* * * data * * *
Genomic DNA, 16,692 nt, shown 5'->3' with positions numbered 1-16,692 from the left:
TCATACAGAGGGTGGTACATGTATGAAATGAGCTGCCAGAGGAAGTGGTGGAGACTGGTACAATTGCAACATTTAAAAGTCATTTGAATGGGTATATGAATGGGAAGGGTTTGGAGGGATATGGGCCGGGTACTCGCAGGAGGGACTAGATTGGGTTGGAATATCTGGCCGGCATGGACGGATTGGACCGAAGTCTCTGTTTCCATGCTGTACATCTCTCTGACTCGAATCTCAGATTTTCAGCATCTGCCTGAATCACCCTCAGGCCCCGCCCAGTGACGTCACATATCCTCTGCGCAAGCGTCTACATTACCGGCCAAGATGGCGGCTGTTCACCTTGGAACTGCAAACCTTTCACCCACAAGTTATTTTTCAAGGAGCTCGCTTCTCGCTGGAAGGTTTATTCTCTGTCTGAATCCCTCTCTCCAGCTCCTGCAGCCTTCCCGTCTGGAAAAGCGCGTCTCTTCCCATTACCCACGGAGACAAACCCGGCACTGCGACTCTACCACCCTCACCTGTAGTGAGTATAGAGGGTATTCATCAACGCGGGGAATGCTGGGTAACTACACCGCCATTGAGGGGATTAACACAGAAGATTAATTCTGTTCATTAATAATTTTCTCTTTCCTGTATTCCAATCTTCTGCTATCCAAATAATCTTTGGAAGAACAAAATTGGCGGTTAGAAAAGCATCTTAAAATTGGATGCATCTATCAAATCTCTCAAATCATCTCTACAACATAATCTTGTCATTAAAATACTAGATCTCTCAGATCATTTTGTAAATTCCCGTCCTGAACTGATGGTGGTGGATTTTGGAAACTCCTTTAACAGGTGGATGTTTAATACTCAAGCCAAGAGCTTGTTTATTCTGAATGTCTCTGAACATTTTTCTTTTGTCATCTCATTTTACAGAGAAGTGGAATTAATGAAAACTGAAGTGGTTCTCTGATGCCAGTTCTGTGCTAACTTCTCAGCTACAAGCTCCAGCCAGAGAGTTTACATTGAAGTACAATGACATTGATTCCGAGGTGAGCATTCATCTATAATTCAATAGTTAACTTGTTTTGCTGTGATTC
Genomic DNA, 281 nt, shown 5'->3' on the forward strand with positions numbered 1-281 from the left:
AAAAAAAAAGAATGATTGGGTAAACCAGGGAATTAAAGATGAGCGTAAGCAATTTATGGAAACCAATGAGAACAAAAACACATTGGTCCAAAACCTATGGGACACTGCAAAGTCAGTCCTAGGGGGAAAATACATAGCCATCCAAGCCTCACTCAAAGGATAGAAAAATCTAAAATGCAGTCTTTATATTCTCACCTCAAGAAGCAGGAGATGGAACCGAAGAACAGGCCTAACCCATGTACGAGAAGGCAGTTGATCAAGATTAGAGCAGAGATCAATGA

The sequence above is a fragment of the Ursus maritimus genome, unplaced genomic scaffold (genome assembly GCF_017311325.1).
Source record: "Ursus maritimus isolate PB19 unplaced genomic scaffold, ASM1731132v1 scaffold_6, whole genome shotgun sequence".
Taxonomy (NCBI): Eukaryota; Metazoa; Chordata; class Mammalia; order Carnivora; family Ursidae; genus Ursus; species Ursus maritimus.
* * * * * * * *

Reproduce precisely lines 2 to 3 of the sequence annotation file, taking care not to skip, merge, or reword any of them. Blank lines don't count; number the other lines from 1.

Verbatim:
TCATACAGAGGGTGGTACATGTATGAAATGAGCTGCCAGAGGAAGTGGTGGAGACTGGTACAATTGCAACATTTAAAAGTCATTTGAATGGGTATATGAATGGGAAGGGTTTGGAGGGATATGGGCCGGGTACTCGCAGGAGGGACTAGATTGGGTTGGAATATCTGGCCGGCATGGACGGATTGGACCGAAGTCTCTGTTTCCATGCTGTACATCTCTCTGACTCGAATCTCAGATTTTCAGCATCTGCCTGAATCACCCTCAGGCCCCGCCCAGTGACGTCACATATCCTCTGCGCAAGCGTCTACATTACCGGCCAAGATGGCGGCTGTTCACCTTGGAACTGCAAACCTTTCACCCACAAGTTATTTTTCAAGGAGCTCGCTTCTCGCTGGAAGGTTTATTCTCTGTCTGAATCCCTCTCTCCAGCTCCTGCAGCCTTCCCGTCTGGAAAAGCGCGTCTCTTCCCATTACCCACGGAGACAAACCCGGCACTGCGACTCTACCACCCTCACCTGTAGTGAGTATAGAGGGTATTCATCAACGCGGGGAATGCTGGGTAACTACACCGCCATTGAGGGGATTAACACAGAAGATTAATTCTGTTCATTAATAATTTTCTCTTTCCTGTATTCCAATCTTCTGCTATCCAAATAATCTTTGGAAGAACAAAATTGGCGGTTAGAAAAGCATCTTAAAATTGGATGCATCTATCAAATCTCTCAAATCATCTCTACAACATAATCTTGTCATTAAAATACTAGATCTCTCAGATCATTTTGTAAATTCCCGTCCTGAACTGATGGTGGTGGATTTTGGAAACTCCTTTAACAGGTGGATGTTTAATACTCAAGCCAAGAGCTTGTTTATTCTGAATGTCTCTGAACATTTTTCTTTTGTCATCTCATTTTACAGAGAAGTGGAATTAATGAAAACTGAAGTGGTTCTCTGATGCCAGTTCTGTGCTAACTTCTCAGCTACAAGCTCCAGCCAGAGAGTTTACATTGAAGTACAATGACATTGATTCCGAGGTGAGCATTCATCTATAATTCAATAGTTAACTTGTTTTGCTGTGATTC
Genomic DNA, 281 nt, shown 5'->3' on the forward strand with positions numbered 1-281 from the left: